So, while it was in the English alphabet from the beginning, it wasn't in the alphabet before it, and it was used for a sound that English never uses at the start of a word.

This doesn't give that much of a why, since we can still ask why we don't have the same sounds as Greek, and why the Germanic languages didn't have them to begin with, but that goes beyond what I know on the matter.

I think it can be interesting for analogy to look at the influence of English upon Irish and Scottish Gaelic in relation to the word vote; In both cases in seeing the need to have such a word, and lacking a letter V, the Irish imported the letter and produced votáil, while the Scottish adapted their existing tagh (to choose or select). It could have gone differently (the Irish have togh related to tagh), people speaking either language may argue about whether it is better to import or adapt, but it went the way it did.

And here we're seeing from the outside what happened to English with such Greek words. It could have adopted Greek words that begin with Ξ more directly (learning how to pronounce the sound, instead of changing your xeric example among others) and earlier (so we'd have more such words), and more often, but it didn't.

(I'm sure there are other possible sources of X-words, but I don't know them).

And so, what X-starting words we have are more recent adoptions from Greek, recent coinages, and X-ray that use it as a symbol (it comes from the use of X for an unknown quality).

Edit: It's worth noting that we could easily do without X (a fact which makes it useful in languages only recently written in Latin script - you can press gang X into anything that doesn't fit the existing set of letters without much loss). Of course, various alphabet and spelling reformers have said that of other letters, and that makes it no more likely to happen, but we actually did with connexion which while still sometimes spelt that way is more often found today as connection. Noah Webster argued for the latter "for the sake of regular analogy, I have inserted connection, as the derivative of the English connect, and would discard connexion." which in a way was the invention of a new word by deriving from connect which happened to have the same meaning and pronunciation as the existing connexion. (Connexion was not derived from connect though they did have their roots in derivatives - indeed we briefly had both connex as well as connect but it died out, compare the long coexistance of jail and gaol).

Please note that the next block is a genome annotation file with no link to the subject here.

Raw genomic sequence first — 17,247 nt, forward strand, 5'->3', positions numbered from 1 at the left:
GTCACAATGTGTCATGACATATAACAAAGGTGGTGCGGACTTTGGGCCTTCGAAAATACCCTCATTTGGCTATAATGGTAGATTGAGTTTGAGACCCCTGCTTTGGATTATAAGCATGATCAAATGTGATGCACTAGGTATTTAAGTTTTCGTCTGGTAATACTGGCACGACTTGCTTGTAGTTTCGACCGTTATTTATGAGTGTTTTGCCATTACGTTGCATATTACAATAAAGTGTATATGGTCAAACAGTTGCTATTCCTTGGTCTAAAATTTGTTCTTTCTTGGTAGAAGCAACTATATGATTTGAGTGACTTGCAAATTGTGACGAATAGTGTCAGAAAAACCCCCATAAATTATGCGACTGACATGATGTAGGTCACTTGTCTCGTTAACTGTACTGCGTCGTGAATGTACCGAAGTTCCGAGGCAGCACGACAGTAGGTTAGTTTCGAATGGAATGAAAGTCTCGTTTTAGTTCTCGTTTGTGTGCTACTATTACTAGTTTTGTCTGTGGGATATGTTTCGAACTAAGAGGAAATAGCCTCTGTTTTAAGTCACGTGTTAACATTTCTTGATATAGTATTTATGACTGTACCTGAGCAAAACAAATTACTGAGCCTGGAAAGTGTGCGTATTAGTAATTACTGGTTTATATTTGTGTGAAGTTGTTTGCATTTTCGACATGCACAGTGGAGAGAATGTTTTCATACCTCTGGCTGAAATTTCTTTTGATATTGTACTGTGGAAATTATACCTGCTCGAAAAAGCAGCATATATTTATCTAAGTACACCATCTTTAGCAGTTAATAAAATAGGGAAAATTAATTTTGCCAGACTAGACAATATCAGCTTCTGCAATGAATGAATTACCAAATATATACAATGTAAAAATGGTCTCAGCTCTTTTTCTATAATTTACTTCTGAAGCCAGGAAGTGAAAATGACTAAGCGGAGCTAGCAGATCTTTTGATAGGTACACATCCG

In a way, therefore, it's as remarkable that we have as many words with X (though not at the beginning) as we do. Various words from the *laks Indo-European root for salmon, for example come in with an X where the source does not: We have lox though the original Yiddish is often transcribed laks. While the X in our gravlax isn't unheard of among the Scandanavian sources (gravad lax in Swedish, graflax in Icelandic) some others did fine without it (gravlaks in Norwegian, while the Danes use both that and also gravad laks). When it appears in Viking-originated placenames in Ireland and Scotland an X is used in the Anglicisation though it isn't in the Irish or Gaelic (Leixlip is Léim an Bhradáin in Irish, Laxdale is Lacasdal in Gaelic - happily moving away from the KS sound the Vikings used entirely).

In all, it seems that while we would not go quite as far as Christopher Robin, who noted that the environs of Winnie the Pooh's house included "Big stones and rox", our instincts haven't been that far off his, at least until the 19th Century, when poor connexion began to get it in the neck.